Distribution Eastern Asia between the Russian Far East, southern India and Sri Lanka, and the Mollucas Islands. Elevations range from sea level to 6,500 feet (Grehan, 2011).
Systematics & Biogeography Revised by Tindale (1941, 1958) and Chinese species byZhu et al. (2004), the latter including illustrations of larvae and pupae. Includes 60 species, but monophyly has yet to be corroborated. The presence of a specialized prothoracic sensory pit in the larva and some other features may represent evidence of a close phylogenetic relationship with some other stem and root boring genera such as Aenetus, Phassus, and Phymatopus(Grehan & Rawlins, 2003). The distribution of Endoclita is vicariant to that of Aenetus and this geographic relationship my also represent evidence of a close relationship according to the vicariance criterion (Craw, Grehan & Heads, 1999). This evidence was recognized by Tindale (1958) who noted that the tendency to have large eyes in the adult is not the only link between Endoclita and Aenetus, and that they may be closely related with a tendency to replace each other east and west of Weber's or Wallace's line. Grehan (2011) suggested that this pattern is the result of local differentiation from a widespread common ancestor whose range encompassed the combined distributions of each genus. This differentiation may have been promoted by the tectonic history associated with the origin of the triple plate junction of the Asian, Philippine and Australian plates.
Biology Larvae are wood borers of trees and shrubs (Grehan, 1989). Early instar larvae are predicted to be detritus or fungal feeders as reported for one species by Kalshoven (1965), implicated for Endoclita malabaricus where there is a three month delay between egg deposition and subsequent entry into tree hosts (Nair, 1982), and recently documented for E. signifer by Yang et al. (2013). A unique pattern of development occurs in E.excrescens and E. signifer in Japan where early instar larvae feed on the leaves of grasses or herbs for about a month before transitioning to tunneling into woody plants and feeding on callus (Ueda, 1979). Details of embryonic development were described by Tanaka et al. (1985).
A detailed appraisal of E. signifer biology in China was recently provided by Yang et al. (2013) who described the life history of this species as a pest of Eucalyptus plantations. Most larvae were found to complete development within one year, although some required two years.
Literature Grehan, J.R. 1989.Larval feeding habits of the Hepialidae. Journal of Natural History 33, 469-485. Grehan, J.R. 2011.Notes on the biogeography and phylogeny of eastern Asian ghost moths (Lepidoptera: Hepialidae). Bulletin of the Buffalo Society of Natural Sciences 40, 59-74. Craw, R.C., Grehan, J.R. & M.J. Heads. 1999. Panbiogeography: Tracking the History of Life. Oxford University Press, New York. Grehan. J.R. & J.E. Rawlins. 2003.Larval description of the New World ghost moth Phassus and the evolutionary biogeography of wood boring Hepialidae (Lepidoptera: Exoporia: Hepialoidea). Journal of the Washington Entomological Society 105, 733-755. Hampson, G.F. 1892.The Fauna of British India: Moths vol 1. Taylor & Francis, London. Kalshoven, L.G.E. 1965. Notes on some injurious Lepidoptera from Java. Tijdshrift voor Entomologie 108, 73-93. Nair, K.S.S. 1982. Seasonal incidence, host range, and control of the teak sapling borer, Sahyadrassus malabaricus. KFRI Research Report 16, 1-36. Nair, K.S.S. 1987.Life history, ecology and pest status of the sapling borer, Sahyadrassus malabaricus (Lepidopera: Hepialidae). Entomonograph 12, 167-173. Nishi, K. & Yoshii, T. 1979. On the damage of the mulberries by the swift moth Endoclita excrescens (Butler). Journal of the Sericultural Science of Japan 48, 263-267. English translation Swinhoe, C. 1892. Catologue of eastern and Australian Lepidopera Heterocera in the collection of the Oxford University Museum I. Sphinges and Bombyces (Oxford Clarendon Press). (Section on Endcolita only here). ..........Embryonic development of the nervous system and other ectodermal derivatives in the primitive moth, Endoclita sinensis (Lepidoptera: Hepialidae). In Recent Advances in Insect Embryology in Japan, ed by H. Ando & K. Miya. ISEBU Co. Ltd., Tsukuba, pp. 215-229. Tindale, N.B. 1958. Revision of the ghost moths (Lepidoptera: Homoneura, family Hepialidae). Part VII. Records of the South Australia Museum 13, 157-197. Tindale, N.B. 1941. Revision of the ghost moths (Lepidoptera: Homoneura, family Hepialidae). Part IV. Records of the South Australia Museum 7, 15-46. Tshistjakov, Y.A. 1966. Taxonomic study of the Far Eastern hepialid moths. Record 2. Description of Endoclyta excrescens subsp. n. (Lepidoptera, Hepialidae) from southern Primorye. Japan Heterocisist's Journal 190, 247-248. Ueda, K. 1979.Endoclita excrescens. Natural History 1, 18-20. English translation. Ueda, K. 1987. A new species of the genus Endoclita Felder & Rogenhofer (Lepidoptera: Hepialidae) from Taiwan. Tinea Supplement 12, 103-108 Yang, X-H., Yu, y-H., Wu, Y-J., & Luo, Y-Q. 2013.Report of Endoclita signifer (Lepidoptera: Hepialidae) as a new pest on Eucalyptus. Journal of Economic Entomology 106, 866-873. Yasuda, T. & K. Abe. 1986. Endoclita hosei Tindale (Lepidoptera: Hepialidae) attacking eucalyptus in Sabah, with descriptions of the immature and imaginal stages. Applied Entomology and Zoology 21, 417-423. Zhu, H., Wang, L. & Han, H. 2004. Fauna Sinica. Insecta Vol. 38. Lepidopera. Hepialidae. Epiplemidae. Science Press, Beijing.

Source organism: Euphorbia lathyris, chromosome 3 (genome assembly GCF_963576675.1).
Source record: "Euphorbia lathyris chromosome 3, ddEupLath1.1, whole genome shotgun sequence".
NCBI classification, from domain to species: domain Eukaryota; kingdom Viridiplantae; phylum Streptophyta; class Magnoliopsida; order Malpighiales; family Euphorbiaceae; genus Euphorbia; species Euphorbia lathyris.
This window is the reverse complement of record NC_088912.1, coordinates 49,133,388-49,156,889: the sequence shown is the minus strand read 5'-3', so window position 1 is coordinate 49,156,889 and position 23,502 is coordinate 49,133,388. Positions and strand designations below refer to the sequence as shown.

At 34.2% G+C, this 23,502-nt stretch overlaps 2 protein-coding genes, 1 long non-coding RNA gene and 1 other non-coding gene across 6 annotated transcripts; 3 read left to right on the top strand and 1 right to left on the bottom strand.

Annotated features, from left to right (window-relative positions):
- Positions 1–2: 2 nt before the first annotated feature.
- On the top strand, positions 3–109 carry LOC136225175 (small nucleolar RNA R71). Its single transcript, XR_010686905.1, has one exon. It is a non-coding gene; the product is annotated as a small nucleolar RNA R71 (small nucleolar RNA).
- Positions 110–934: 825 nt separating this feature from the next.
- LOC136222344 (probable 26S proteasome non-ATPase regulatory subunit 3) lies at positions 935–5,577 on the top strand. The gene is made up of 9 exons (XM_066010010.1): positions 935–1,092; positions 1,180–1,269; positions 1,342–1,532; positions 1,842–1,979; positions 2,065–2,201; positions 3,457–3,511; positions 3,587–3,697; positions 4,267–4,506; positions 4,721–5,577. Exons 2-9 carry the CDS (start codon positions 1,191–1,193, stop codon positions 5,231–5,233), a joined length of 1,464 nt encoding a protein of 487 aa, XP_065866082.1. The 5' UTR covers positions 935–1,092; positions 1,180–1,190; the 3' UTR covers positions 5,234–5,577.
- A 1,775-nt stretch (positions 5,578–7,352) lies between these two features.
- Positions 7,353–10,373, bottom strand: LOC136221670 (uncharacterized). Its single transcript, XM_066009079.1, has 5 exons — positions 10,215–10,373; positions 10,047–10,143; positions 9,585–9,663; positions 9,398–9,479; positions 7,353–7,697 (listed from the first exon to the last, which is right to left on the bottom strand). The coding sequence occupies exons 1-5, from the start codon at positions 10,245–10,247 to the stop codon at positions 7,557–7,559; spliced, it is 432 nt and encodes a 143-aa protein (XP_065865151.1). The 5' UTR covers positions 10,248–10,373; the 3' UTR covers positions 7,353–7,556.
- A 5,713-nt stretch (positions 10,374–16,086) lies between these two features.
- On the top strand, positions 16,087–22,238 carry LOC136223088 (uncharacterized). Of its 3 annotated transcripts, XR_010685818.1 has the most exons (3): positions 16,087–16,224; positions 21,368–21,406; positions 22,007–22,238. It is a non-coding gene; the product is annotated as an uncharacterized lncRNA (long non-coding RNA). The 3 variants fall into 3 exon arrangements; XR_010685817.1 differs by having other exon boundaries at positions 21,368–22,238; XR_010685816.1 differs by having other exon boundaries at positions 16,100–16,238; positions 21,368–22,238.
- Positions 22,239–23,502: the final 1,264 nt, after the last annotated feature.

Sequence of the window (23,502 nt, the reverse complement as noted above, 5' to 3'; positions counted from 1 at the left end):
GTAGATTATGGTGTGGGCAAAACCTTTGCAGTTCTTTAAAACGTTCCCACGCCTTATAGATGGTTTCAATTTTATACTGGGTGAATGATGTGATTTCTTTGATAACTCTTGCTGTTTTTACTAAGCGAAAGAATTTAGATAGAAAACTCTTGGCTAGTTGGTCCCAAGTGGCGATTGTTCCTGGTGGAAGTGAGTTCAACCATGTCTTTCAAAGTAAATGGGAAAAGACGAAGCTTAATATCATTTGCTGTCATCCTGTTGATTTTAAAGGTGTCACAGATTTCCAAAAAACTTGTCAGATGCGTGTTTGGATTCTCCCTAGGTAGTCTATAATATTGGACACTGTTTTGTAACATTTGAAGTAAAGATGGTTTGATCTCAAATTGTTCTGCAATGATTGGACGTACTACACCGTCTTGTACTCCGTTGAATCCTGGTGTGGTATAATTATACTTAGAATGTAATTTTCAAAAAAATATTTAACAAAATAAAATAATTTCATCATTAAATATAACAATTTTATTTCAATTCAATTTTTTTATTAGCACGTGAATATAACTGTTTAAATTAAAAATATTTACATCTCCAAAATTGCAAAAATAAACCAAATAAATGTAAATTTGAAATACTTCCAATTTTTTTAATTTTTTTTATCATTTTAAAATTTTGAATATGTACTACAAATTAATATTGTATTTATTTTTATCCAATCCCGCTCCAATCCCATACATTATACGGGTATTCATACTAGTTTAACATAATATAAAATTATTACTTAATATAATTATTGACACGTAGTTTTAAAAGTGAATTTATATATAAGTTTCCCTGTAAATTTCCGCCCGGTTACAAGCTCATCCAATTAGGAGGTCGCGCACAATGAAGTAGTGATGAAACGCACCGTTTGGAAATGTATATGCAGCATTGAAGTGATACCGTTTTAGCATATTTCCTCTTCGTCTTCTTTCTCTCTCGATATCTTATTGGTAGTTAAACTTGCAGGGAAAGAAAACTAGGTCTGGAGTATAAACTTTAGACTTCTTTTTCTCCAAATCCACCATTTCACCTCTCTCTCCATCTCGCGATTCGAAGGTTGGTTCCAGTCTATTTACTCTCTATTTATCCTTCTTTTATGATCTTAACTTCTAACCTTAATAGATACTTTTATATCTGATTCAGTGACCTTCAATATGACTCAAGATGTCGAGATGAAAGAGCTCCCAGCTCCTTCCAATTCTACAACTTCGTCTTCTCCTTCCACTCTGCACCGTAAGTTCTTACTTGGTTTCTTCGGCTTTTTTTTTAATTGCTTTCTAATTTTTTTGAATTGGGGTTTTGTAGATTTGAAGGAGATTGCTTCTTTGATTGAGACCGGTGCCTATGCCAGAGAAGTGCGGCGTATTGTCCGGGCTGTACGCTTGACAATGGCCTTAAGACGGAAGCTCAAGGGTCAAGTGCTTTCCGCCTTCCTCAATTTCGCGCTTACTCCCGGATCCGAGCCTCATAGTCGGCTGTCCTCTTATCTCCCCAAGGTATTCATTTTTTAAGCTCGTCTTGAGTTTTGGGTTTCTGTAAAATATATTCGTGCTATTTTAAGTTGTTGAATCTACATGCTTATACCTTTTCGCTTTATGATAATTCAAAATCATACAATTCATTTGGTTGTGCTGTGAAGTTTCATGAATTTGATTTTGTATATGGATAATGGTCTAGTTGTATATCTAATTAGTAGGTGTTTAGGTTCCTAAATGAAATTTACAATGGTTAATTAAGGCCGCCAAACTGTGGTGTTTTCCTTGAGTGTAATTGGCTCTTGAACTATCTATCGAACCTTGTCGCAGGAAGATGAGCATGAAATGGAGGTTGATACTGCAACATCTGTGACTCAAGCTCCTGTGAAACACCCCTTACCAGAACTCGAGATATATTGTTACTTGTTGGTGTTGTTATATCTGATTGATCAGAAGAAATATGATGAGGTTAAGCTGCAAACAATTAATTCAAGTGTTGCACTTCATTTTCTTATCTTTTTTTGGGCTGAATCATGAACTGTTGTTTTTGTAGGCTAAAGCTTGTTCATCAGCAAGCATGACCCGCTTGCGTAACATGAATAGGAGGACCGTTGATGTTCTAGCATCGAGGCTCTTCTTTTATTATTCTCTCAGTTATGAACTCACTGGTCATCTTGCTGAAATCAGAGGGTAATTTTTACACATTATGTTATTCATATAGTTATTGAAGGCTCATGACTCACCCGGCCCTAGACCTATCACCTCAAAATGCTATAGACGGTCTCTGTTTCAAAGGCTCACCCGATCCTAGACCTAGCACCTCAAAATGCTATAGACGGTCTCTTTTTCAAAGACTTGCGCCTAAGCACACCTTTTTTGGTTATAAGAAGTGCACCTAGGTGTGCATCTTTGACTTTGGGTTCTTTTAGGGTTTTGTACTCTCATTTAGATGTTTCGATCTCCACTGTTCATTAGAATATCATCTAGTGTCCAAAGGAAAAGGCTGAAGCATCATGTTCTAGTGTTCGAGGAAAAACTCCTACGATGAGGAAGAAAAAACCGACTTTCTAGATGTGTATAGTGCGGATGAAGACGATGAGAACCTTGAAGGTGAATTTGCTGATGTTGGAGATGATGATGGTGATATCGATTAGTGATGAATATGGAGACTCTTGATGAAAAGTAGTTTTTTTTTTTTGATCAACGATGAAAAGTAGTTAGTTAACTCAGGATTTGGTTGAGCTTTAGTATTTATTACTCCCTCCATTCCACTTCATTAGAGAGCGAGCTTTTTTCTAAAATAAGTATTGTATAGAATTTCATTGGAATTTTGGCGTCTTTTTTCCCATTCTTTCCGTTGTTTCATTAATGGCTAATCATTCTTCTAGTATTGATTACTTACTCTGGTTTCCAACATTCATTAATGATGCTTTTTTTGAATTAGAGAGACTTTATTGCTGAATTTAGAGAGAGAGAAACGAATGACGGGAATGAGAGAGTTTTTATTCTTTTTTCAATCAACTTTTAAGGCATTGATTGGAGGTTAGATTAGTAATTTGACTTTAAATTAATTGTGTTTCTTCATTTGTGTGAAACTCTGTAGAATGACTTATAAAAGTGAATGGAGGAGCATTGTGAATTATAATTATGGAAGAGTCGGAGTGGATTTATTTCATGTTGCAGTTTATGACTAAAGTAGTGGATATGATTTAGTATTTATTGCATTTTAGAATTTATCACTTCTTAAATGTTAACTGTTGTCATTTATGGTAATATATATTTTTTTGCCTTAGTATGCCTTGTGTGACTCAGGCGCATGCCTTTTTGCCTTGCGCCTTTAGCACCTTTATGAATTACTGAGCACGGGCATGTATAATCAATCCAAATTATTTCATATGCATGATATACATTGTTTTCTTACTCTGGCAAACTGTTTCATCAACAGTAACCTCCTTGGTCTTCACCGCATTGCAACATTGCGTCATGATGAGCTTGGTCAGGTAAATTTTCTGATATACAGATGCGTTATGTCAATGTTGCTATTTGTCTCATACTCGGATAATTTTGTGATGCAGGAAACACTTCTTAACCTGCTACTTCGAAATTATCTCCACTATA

Endoclita absurdus Daniel 1940 China (northern Yunnan)